Bedminster in Somerset County, New Jersey — The American Northeast (Mid-Atlantic)
African Burying Ground
On June 22, 1801, three African American Men - one free Negro and two slaves - purchased one tenth on an acre of land from Aaron Melick for the sum of three dollars to establish a burying ground for the "Black people of the Neighborhood." This is the earliest known purchase of land by slaves for burials in New Jersey. The free Negro's name was Robert Aaron, a local bee keeper, and the two slaves were Aaron Melick's Robert and Aaron Van Doren's Yaff.
The burying ground is one square chain (66" x 66") -bounded on the west by Hillside Avenue. In the 1889 book "The Story of an Old Farm," Andrew D. Melick, Jr. refers to the site as "Gods Acre".
Erected 2016 by Township of Bedminster.
Topics. This historical marker is listed in these topic lists: African Americans • Cemeteries & Burial Sites. A significant historical date for this entry is June 22, 1801.
Location. 40° 41.003′ N, 74° 38.901′ W. Marker is in Bedminster, New Jersey, in Somerset County. Marker is at the intersection of Hillside Avenue and Steeple Chase Court, on the right when traveling north on Touch for map. Marker is at or near this postal address: 130 Hillside Avenue, Bedminster NJ 07921, United States of America. Touch for directions.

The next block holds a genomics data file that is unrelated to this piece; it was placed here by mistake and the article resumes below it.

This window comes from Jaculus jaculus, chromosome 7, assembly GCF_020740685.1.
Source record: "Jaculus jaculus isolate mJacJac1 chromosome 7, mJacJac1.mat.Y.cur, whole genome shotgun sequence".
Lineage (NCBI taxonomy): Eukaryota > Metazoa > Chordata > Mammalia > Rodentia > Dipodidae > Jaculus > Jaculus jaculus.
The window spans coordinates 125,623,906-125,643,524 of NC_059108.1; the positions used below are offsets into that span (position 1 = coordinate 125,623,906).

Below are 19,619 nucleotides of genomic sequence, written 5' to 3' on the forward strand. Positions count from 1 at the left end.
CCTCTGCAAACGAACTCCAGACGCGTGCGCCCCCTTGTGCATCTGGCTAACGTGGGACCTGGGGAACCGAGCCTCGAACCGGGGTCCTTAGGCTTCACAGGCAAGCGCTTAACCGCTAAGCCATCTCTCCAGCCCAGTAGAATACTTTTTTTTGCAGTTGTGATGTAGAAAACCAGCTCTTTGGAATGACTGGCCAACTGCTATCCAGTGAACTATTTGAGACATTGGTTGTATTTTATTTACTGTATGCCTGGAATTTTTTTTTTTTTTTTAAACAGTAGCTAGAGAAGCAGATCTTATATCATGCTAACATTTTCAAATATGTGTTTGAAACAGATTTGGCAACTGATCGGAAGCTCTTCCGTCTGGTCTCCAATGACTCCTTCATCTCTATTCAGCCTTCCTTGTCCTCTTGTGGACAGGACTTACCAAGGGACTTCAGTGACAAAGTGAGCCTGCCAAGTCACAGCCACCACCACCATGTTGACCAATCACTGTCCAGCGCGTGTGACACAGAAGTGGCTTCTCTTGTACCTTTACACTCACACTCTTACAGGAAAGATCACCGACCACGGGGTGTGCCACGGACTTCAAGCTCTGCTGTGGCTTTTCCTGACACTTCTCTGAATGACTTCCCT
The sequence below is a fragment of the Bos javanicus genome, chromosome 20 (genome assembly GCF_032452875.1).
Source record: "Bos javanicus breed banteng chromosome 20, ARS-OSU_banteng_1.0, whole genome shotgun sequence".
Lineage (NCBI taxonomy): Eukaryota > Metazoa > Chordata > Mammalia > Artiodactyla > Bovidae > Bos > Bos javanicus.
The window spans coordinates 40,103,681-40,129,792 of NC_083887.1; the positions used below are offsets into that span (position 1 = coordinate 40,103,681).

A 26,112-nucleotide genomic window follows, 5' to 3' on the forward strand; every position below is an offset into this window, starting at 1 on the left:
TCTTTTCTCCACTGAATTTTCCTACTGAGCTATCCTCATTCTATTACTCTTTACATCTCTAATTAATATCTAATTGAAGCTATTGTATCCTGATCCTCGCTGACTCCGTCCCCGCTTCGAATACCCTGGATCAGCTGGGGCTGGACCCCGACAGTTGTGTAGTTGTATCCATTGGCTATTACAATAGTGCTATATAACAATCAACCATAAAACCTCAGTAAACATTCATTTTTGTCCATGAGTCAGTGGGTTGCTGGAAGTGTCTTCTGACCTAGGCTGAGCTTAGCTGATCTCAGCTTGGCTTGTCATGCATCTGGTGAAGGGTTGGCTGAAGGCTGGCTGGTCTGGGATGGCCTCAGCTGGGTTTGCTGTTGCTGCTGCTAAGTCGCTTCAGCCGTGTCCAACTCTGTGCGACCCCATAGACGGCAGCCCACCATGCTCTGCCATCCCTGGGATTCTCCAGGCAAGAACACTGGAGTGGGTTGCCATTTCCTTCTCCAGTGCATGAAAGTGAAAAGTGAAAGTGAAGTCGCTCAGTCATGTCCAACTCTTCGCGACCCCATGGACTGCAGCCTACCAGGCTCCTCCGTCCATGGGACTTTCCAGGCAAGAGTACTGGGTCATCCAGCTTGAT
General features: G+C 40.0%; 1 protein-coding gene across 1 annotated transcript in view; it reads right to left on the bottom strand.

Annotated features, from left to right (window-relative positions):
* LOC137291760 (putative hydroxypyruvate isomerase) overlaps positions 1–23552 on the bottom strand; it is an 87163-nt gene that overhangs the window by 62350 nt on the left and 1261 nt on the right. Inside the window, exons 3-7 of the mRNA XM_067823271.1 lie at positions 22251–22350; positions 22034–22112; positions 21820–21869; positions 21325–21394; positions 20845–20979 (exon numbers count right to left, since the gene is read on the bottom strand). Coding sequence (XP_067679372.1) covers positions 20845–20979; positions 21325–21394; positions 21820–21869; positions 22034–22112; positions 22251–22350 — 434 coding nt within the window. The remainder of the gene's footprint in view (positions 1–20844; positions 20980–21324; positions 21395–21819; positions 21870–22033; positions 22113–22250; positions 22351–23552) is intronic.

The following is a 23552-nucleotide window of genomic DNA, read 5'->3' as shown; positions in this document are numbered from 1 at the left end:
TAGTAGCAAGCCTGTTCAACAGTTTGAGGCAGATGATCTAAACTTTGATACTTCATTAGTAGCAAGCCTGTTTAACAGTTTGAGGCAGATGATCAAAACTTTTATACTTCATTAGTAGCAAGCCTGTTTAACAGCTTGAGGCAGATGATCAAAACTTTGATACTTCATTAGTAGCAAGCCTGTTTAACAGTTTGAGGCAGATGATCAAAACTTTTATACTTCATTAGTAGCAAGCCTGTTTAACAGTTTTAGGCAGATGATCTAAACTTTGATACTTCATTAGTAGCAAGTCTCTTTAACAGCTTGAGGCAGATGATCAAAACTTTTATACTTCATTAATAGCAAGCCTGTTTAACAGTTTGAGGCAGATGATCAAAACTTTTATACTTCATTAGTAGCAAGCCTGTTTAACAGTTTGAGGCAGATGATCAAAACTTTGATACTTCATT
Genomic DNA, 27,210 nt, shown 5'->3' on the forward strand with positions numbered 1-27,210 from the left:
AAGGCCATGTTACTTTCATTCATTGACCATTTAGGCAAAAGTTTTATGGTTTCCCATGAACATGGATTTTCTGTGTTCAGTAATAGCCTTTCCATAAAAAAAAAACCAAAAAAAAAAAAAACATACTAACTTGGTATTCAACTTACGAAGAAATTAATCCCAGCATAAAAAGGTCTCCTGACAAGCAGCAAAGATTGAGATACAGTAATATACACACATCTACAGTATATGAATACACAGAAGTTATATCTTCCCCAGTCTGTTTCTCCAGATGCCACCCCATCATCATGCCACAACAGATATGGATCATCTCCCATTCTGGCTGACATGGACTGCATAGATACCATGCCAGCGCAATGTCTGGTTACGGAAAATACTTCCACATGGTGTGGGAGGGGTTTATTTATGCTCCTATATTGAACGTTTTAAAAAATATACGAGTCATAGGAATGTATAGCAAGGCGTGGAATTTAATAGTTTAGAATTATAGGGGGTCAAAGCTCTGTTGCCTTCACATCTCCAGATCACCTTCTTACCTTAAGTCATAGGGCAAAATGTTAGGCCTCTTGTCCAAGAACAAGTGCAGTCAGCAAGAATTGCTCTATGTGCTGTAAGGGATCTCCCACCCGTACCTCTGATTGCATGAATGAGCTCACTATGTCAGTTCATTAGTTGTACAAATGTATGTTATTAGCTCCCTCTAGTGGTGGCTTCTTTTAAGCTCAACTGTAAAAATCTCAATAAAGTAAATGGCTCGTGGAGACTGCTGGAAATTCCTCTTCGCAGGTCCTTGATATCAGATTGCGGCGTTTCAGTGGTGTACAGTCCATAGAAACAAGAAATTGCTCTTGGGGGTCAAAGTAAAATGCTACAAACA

Other nearby markers. At least 8 other markers are within 2 miles of this marker, measured as the crow flies. Bedminster War Memorials (approx. 0.3 miles away); Far Hills War Monument (approx. half a mile away); Melick Home (approx. half a mile away); Peapack Brook Rural Industrial Historic District (approx. 0.6 miles away); Far Hills Station (approx. 0.8 miles away); The Jacobus Vanderveer House (approx. 1.2 miles away); a different marker also named The Jacobus Vanderveer House (approx. 1.2 miles away); "Natirar" (approx. 1.2 miles away). Touch for a list and map of all markers in Bedminster.
More about this marker. The property is owned by the Township of Bedminster and was the former location of the municipal building which has been demolished. In 2013 the Township approved an ordinance that subdivided the parcel believed to be the site of the cemetery. The subdivision carries a deed restriction that the parcel will be preserved.
Regarding African Burying Ground. This site is one of the earliest known land purchases by blacks who were not allowed to own land in the state until after the Revolutionary War. It is the only known purchase of land for the purpose of creating a burial ground for blacks at a time when slaves often were buried in unmarked graves on their masters' property.
The sign was funded by the Somerset County Board of Chosen Freeholders through the Somerset County Historic Preservation Grant Program.
Credits. This page was last revised on December 1, 2021. It was originally submitted on June 21, 2016, by Thomas R. D'Amico of Somerville, New Jersey. This page has been viewed 453 times since then and 39 times this year. Last updated on August 12, 2016, by Thomas R. D'Amico of Somerville, New Jersey. Photos: 1, 2, 3, 4. submitted on June 21, 2016, by Thomas R. D'Amico of Somerville, New Jersey. • Bill Pfingsten was the editor who published this page.